Given the pace of technology advancement, artificial intelligence (AI) in radiology has moved past the nascent stage toward maturity. Commercial adoption is on the rise, while the industry continues to see an increasing number of startups emerging to serve radiology AI needs. However, the market is fundamentally different today than before the pandemic. Here are the top trends in radiology AI that all market stakeholders should consider.

  1. Solution Development

Comprehensive End-to-end, Value-adding Solutions

Gone are the days of developing a simple reading room solution that assists radiologists in identifying areas of interest. Solutions that support the full care continuum for current disease conditions are more likely to gain a foothold. These solutions will suggest the best imaging tests to be performed based on symptoms and the optimal scan settings to obtain the necessary images. They will guide clinicians in making the appropriate diagnosis and treatment decisions.

  • RapidAI – Beyond stroke detection, this workflow solution helps in-app communication with stroke team members to assemble an interventional team at a moment’s notice, reducing the time from detection to intervention.
  • VIDA – In pulmonology, VIDA Insights (erstwhile LungPrint) helps with early disease detection, optimizes the interpretation time of complex conditions like COPD and ILD, and helps make the right treatment decisions.

Multiple Anomaly Detection Solutions

Care providers increasingly prefer solutions that can detect multiple anomalies in a single scan, which can reduce image reading time and minimize human error. These solutions could be valuable in emergency trauma cases, where an incidental finding could help save a life. Although this is notably a smaller trend, such solutions are perceived to provide a higher return on investment. One example is Annalise.AI, which can detect over 120 abnormalities in a chest X-ray.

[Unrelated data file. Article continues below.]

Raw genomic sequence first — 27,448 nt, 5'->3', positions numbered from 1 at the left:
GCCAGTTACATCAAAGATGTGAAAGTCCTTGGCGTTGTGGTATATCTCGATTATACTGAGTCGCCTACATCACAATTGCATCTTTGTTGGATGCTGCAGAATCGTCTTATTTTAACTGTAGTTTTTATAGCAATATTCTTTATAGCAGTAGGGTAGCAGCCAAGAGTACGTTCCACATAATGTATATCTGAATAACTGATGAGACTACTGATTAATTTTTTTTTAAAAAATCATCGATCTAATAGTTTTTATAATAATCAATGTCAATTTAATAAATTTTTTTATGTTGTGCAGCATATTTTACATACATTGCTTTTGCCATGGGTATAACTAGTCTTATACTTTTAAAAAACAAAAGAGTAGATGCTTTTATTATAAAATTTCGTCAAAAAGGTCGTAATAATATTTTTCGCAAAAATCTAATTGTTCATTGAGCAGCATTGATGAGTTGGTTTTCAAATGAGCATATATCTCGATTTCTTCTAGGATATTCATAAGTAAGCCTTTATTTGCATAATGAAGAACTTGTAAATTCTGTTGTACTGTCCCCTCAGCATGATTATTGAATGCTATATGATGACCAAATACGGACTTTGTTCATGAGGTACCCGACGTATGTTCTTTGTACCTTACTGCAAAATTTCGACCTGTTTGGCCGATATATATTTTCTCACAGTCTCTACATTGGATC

Risk-based Screening Stratification Solutions

Artificial intelligence solutions designed to help reduce the volume of scans by “weeding out” normal patients and flagging abnormal ones for radiologist review are becoming increasingly popular. Recent evidence presented at radiology conferences points to how these solutions can significantly reduce the radiologist’s workload, especially with mammography screening (in developed countries) and tuberculosis screening (in developing countries), which typically see large volumes of scans. These solutions also help prevent, or at least reduce, unnecessary diagnostic testing such as biopsies and associated costs.

  1. Demand for Radiology AI Solutions

APAC Warming Up to Radiology AI

There is a marked increase in radiology AI adoption among emerging markets, especially in the APAC region. Care providers are procuring solutions from local vendors, like Synapsica.AI and Rises.AI in India and Advanced Abilities Solutions in the Philippines. Solutions providers from the region are also foraying into other emerging markets by partnering with local vendors. For example, Lunit (South Korea) entered Indonesia in partnership with INFINITT, while Vuno (South Korea) entered Latin American markets in partnership with Visual Medica (PACS).

Self-developed AI Solutions Remain in Demand

Despite many artificial intelligence solution vendors out there, the demand from hospitals to develop their own AI solutions persists. Some vendors also help in this regard; Gradient Health offers annotated images for training AI solutions, Encord offers DICOM annotation software, and Paxera Health has partnered with Penn Medicine to help develop their own AI solutions.

Platforms and Marketplaces Grow but Face Lukewarm Response